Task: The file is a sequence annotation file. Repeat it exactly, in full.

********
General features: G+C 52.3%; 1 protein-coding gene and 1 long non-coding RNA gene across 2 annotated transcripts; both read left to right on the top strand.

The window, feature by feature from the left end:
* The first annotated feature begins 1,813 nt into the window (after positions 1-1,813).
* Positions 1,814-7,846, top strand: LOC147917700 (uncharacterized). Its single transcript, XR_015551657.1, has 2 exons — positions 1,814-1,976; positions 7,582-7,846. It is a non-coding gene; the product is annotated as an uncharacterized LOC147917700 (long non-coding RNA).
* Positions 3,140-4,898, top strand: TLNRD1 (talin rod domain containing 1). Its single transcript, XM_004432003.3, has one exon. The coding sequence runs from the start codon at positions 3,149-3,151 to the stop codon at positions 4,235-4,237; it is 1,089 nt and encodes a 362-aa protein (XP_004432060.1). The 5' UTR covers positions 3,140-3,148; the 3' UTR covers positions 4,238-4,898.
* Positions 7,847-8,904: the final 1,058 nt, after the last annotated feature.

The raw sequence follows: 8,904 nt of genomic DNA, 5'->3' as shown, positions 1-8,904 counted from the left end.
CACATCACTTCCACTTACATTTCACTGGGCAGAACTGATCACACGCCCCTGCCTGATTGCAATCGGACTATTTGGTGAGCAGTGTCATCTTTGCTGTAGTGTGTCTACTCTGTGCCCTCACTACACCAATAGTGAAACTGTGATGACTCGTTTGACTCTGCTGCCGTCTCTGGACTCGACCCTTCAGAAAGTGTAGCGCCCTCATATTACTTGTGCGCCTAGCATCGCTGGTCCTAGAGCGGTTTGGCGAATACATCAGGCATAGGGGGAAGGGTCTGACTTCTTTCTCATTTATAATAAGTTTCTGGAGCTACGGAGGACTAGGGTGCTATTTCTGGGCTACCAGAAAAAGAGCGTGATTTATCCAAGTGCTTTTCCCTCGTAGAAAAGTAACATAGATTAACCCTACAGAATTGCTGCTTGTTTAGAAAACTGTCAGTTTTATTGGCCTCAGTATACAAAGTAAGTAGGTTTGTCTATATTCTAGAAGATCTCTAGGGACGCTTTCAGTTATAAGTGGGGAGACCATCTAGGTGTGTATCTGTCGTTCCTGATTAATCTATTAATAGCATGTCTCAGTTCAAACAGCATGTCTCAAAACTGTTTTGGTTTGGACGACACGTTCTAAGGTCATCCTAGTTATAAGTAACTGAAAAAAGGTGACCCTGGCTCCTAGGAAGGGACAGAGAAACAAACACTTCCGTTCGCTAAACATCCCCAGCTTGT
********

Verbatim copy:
General features: G+C 52.3%; 1 protein-coding gene and 1 long non-coding RNA gene across 2 annotated transcripts; both read left to right on the top strand.

The window, feature by feature from the left end:
* The first annotated feature begins 1,813 nt into the window (after positions 1-1,813).
* Positions 1,814-7,846, top strand: LOC147917700 (uncharacterized). Its single transcript, XR_015551657.1, has 2 exons — positions 1,814-1,976; positions 7,582-7,846. It is a non-coding gene; the product is annotated as an uncharacterized LOC147917700 (long non-coding RNA).
* Positions 3,140-4,898, top strand: TLNRD1 (talin rod domain containing 1). Its single transcript, XM_004432003.3, has one exon. The coding sequence runs from the start codon at positions 3,149-3,151 to the stop codon at positions 4,235-4,237; it is 1,089 nt and encodes a 362-aa protein (XP_004432060.1). The 5' UTR covers positions 3,140-3,148; the 3' UTR covers positions 4,238-4,898.
* Positions 7,847-8,904: the final 1,058 nt, after the last annotated feature.

The raw sequence follows: 8,904 nt of genomic DNA, 5'->3' as shown, positions 1-8,904 counted from the left end.
CACATCACTTCCACTTACATTTCACTGGGCAGAACTGATCACACGCCCCTGCCTGATTGCAATCGGACTATTTGGTGAGCAGTGTCATCTTTGCTGTAGTGTGTCTACTCTGTGCCCTCACTACACCAATAGTGAAACTGTGATGACTCGTTTGACTCTGCTGCCGTCTCTGGACTCGACCCTTCAGAAAGTGTAGCGCCCTCATATTACTTGTGCGCCTAGCATCGCTGGTCCTAGAGCGGTTTGGCGAATACATCAGGCATAGGGGGAAGGGTCTGACTTCTTTCTCATTTATAATAAGTTTCTGGAGCTACGGAGGACTAGGGTGCTATTTCTGGGCTACCAGAAAAAGAGCGTGATTTATCCAAGTGCTTTTCCCTCGTAGAAAAGTAACATAGATTAACCCTACAGAATTGCTGCTTGTTTAGAAAACTGTCAGTTTTATTGGCCTCAGTATACAAAGTAAGTAGGTTTGTCTATATTCTAGAAGATCTCTAGGGACGCTTTCAGTTATAAGTGGGGAGACCATCTAGGTGTGTATCTGTCGTTCCTGATTAATCTATTAATAGCATGTCTCAGTTCAAACAGCATGTCTCAAAACTGTTTTGGTTTGGACGACACGTTCTAAGGTCATCCTAGTTATAAGTAACTGAAAAAAGGTGACCCTGGCTCCTAGGAAGGGACAGAGAAACAAACACTTCCGTTCGCTAAACATCCCCAGCTTGT